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|Author(s):||Mark A. Kedzierski; J C. Chato; T J. Rabas;|
|Title:||Condensation (Chapter 15)|
|Published:||January 01, 2003|
|Abstract:||Condensation is the process by which a vapor is converted to its liquid state. Because fo the large internal energy difference between the liquid and vapor states, a significant amount of heat can be released during the condensation process. For this reason the condensation process is used to many thermal systems. In general, a vapor will condense to liquid when it is cooled sufficiently or comes in contact with something (e.g., a solid or another fluid) that is below its equilibrium temperature. This chapter is primarily concerned with convective condensation (condensation of a flowing vapor in a passage) and vapor-space condensation (condensation of stagnate vapor onto a surface). Film condensation occurs when the condensate completely wets the surface in a continuous liquid film and can be associated with either convective or vapor-space condensation. Dropwise condensation - usually associated with vapor-space condensation - occurs when the condensate "beads up" on the surface into drops of liquid as a consequence of the liquid's lack of affinity for the surface. Heat transfer coefficients for dropwise condensation can be one-to-two orders of magnitude greater than that for film condensation. Unfortunately, dropwise condensation is not easily sustained in practice.|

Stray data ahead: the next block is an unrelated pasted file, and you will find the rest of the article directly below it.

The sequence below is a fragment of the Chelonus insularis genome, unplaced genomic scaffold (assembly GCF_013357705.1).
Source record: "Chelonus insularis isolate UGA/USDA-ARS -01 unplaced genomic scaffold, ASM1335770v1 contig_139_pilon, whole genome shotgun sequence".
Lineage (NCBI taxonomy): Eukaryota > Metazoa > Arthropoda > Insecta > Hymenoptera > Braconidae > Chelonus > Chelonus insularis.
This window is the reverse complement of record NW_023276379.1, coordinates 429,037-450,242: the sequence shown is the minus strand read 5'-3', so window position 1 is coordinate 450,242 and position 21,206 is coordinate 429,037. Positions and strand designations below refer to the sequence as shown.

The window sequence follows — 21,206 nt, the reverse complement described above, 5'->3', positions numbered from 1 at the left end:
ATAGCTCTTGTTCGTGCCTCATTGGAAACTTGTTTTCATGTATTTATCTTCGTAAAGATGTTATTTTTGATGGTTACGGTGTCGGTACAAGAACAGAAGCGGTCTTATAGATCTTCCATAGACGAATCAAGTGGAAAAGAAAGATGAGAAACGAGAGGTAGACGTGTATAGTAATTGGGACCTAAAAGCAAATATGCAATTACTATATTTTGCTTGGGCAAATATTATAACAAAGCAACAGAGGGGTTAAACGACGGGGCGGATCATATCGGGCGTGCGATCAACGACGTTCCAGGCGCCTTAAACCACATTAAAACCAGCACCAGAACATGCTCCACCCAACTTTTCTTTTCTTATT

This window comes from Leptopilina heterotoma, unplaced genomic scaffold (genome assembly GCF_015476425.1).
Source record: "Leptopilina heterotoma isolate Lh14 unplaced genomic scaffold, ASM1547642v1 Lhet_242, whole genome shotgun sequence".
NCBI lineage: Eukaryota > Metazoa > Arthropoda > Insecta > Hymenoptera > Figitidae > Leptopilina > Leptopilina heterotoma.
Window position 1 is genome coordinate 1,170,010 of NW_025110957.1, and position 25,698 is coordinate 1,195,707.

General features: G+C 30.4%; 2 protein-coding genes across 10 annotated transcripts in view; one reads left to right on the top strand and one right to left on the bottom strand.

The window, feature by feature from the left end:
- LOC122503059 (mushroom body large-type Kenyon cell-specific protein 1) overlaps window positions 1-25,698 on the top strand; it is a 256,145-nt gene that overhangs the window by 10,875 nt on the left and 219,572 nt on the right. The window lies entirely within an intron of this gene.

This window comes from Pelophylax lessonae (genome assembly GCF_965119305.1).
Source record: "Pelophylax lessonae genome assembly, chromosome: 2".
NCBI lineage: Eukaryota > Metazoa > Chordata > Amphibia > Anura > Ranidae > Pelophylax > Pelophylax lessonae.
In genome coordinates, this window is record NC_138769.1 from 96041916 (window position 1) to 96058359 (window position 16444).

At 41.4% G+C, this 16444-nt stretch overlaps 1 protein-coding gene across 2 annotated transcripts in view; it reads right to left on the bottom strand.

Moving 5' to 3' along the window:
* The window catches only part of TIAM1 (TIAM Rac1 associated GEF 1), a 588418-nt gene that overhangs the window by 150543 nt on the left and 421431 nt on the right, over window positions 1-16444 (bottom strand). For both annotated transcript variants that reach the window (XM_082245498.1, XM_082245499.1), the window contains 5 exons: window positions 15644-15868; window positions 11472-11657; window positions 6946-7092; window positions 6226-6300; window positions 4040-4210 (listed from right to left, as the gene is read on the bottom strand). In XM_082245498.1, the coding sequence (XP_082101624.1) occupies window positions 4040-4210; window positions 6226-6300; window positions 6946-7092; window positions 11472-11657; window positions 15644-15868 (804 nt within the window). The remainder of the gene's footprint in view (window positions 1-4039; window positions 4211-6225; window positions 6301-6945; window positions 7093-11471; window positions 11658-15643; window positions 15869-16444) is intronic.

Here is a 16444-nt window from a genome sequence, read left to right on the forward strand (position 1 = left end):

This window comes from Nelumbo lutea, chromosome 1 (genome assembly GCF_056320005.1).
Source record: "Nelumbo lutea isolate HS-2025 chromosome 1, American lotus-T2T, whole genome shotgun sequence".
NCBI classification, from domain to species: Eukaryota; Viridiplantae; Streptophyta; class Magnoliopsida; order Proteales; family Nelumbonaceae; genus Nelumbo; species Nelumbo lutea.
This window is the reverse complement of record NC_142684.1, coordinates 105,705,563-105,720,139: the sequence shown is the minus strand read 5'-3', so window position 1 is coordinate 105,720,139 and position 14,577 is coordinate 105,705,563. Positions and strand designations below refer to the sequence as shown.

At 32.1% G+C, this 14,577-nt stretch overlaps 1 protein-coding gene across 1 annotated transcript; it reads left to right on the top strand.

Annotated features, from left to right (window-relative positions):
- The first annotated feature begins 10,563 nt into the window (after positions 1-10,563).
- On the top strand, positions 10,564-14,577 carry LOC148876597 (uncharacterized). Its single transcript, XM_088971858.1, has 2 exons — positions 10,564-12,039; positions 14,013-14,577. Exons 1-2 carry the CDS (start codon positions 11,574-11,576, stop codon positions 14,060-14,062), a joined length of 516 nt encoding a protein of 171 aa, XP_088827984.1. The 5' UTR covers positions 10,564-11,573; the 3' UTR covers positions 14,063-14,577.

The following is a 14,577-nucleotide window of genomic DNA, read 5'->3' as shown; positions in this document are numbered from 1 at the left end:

|Citation:||Handbook of Heat Transfer|
|Publisher:||John Wiley & Sons, -1|
|Keywords:||condensation , convective condensation , dropwise condensation , filmcondensation , heat transfer , NIST , vapor-space condensation|
|Research Areas:||Building and Fire Research|